Simon recalled the events surrounding that night with a vivid clarity as his own son, Marlon, stood with his hands stuffed deep into the pockets of his jeans in the same doorway to the same study. “What’s up, pal?” Simon said. “Bored already?”
“Kinda,” Marlon said, kicking at the floor. “When can we go home?”
“In a while, Mar. I’ve got to clean up Gran’pa’s desk before we leave today.” Simon stood and stretched. “Couple hours, maybe.”
“What should I do?”
Simon put a hand on his twelve year-old’s shoulder. “You know that really cool-looking old shed out back?”
“The one Mom and Gran’ma never let me go in?” Marlon’s eyes lit up.
“That’s the one,” Simon said and reached into his pocket. “You can go out there and then report to me what’s in it. Here’s the key.” Marlon reached out to take it, but Simon pulled it back and looked seriously at his youngest son. “Some rules first, though: no climbing, no breaking anything. You start sneezing from all the dust you have to come back in here. Understand?”
“All right then, don’t tell Mom or we won’t get to come out here by ourselves again.” He handed the MasterLock key to Marlon and smiled, standing straight. “I bet the Anderson brothers would like to go in, too, if you wanted to go see them first.”
“Thanks, Dad,” Marlon said and ran out of the house. Simon could hear the screen door on the back slam shut the way it always had. He turned back to the file drawer and began flipping through the hanging folders, pulling out random papers of his father’s.
They’d all screamed. The boys were more frightened than they’d ever been before, or since. They’d all peed themselves.
When the light had faded with their screams, the boys rode their bikes slowly home. At the crossroads where Kurt and Luke would split off from Alex, Mark and Simon they finally spoke. “What do we do now?” Kurt said.
The silence was leaden. Night in the country isn’t quiet, only different from the city. Crickets are there, tree frogs, more trees for the wind to blow through and rustle leaves and taller grass in spots all combine for a gentle soughing that roared like racecars past five pairs of ears. Simon was their leader.
“Pay attention to how you feel, how things taste, watch for anything strange happening to you, all that.”
“This isn’t some Russia Owens story, Si,” Mark said. “It’s not a comic book.”
“I didn’t say that,” Simon said. “But I don’t have any other ideas. If you guys have something I’m all for it.”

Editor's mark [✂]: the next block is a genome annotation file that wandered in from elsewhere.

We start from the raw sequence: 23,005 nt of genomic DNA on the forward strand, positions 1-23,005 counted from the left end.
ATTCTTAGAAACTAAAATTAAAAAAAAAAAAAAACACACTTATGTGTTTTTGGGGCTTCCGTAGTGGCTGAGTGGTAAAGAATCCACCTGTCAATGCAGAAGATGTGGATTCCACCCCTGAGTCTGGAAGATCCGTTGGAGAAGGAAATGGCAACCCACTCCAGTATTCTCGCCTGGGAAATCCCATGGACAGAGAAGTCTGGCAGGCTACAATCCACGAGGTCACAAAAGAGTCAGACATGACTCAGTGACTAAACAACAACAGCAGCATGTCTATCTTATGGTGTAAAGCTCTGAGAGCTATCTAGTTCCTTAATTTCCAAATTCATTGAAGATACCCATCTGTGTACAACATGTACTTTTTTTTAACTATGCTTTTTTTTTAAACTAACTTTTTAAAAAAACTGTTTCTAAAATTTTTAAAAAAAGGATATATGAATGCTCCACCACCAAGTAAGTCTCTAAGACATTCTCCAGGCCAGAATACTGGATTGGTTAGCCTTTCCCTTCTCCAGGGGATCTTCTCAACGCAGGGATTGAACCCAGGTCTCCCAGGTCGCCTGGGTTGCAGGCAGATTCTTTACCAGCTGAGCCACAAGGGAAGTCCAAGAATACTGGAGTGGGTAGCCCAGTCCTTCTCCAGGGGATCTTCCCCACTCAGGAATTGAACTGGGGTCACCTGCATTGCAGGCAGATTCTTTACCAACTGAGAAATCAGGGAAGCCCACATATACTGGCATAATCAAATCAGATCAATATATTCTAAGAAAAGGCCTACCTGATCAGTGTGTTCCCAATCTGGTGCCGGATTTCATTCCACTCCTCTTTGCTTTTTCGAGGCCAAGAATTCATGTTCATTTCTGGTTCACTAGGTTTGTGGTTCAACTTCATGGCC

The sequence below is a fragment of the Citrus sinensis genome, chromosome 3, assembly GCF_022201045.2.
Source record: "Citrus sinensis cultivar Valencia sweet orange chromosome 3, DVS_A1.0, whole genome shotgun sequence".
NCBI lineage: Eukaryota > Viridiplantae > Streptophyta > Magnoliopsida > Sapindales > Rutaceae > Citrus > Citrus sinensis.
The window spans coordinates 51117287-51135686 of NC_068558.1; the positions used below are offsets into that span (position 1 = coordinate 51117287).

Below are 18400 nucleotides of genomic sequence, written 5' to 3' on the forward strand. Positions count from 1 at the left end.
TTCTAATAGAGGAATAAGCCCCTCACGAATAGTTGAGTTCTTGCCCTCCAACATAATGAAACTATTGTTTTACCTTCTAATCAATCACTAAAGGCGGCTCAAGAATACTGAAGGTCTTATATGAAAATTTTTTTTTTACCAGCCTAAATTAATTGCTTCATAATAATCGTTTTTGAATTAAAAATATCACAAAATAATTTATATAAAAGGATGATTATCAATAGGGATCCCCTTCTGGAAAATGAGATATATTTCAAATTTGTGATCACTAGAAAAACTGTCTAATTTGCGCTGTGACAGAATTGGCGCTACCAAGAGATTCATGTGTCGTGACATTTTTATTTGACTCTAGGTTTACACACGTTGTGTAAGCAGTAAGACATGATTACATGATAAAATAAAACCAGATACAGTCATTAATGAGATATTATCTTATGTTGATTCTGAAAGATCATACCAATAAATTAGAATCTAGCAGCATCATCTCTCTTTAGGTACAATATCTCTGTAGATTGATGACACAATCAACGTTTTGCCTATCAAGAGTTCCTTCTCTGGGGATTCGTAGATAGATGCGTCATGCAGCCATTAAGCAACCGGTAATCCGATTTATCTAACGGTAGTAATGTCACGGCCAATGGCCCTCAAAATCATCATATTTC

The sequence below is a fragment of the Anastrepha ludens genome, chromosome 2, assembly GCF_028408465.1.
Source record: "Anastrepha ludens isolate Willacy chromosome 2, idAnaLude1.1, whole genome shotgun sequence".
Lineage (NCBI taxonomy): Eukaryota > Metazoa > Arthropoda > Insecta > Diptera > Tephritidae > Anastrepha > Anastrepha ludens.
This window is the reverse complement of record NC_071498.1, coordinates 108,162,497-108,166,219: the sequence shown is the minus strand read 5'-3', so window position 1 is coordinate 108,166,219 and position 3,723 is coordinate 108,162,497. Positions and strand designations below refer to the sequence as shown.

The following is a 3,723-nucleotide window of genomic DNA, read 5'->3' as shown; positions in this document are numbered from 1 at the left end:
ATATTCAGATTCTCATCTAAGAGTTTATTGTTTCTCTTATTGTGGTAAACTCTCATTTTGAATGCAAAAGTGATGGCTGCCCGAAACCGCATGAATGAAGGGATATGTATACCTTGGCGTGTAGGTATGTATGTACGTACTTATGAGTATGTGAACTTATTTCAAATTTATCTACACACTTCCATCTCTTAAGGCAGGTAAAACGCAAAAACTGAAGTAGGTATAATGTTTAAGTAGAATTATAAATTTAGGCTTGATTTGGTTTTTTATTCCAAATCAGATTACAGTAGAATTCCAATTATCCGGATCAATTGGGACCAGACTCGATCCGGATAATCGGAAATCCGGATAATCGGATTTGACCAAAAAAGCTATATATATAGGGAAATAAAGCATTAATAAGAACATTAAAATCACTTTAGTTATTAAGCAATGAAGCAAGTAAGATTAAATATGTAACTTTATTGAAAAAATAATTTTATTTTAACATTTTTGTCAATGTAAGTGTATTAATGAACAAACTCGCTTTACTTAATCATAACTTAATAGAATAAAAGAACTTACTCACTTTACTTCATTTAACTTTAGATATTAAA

“How’re we gonna find out what that thing was?”
“Me, I want to forget the whole thing,” Alex said.
All five boys were still. Simon nodded. “All right, then,” he said. “Just pay attention, guys. Don’t tell anyone.”
Kurt and Luke nodded assent, stood on their pedals and rode away. Simon, Mark and Alex rode in the other direction together until Mark turned to ride down the little alleyway that led to his family’s house. Alex stopped when they got to Simon’s house. “It’s gonna be bad, Si,” he said. “It’s gonna go on forever and it’s gonna be bad. Something happened to us out there.”
Simon just looked at his best friend and frowned. “Maybe,” he said.
None of the boys slept well that night.
After a week, the boys met at their favorite quiet spot: a little-used boat ramp. They all had dark circles under their eyes, were gaunt and exhausted.
“Luke,” Simon said. “What’s going on, man? You don’t look so good.”
“Look around,” he said. “None of us do.” He watched a water skier pulled by a speedboat cross the lake. “I can see things before they happen.”
“So can I,” Mark said. “What’s the big deal?”
“Frau Bender thinks I cheated on the German test. Mrs. Sanders thinks I cheated on the Algebra test, too.” Luke was pacing the rocky shore. He picked up a small flat rock, turned it over in his hand and skipped it across the placid water.
“Can you control what you see?” Alex sounded a little excited.
“Nope,” Luke said. “I think I have to be really worried and it’s only good a few minutes ahead of time.”
“Mark, what about you? What are you seeing?” Alex was in detective mode, emulating his hero, Batman. “Anything other than just football games?”
Simon turned. “What? Football games?”
“Yeah, I knew the Cowboys were gonna win.”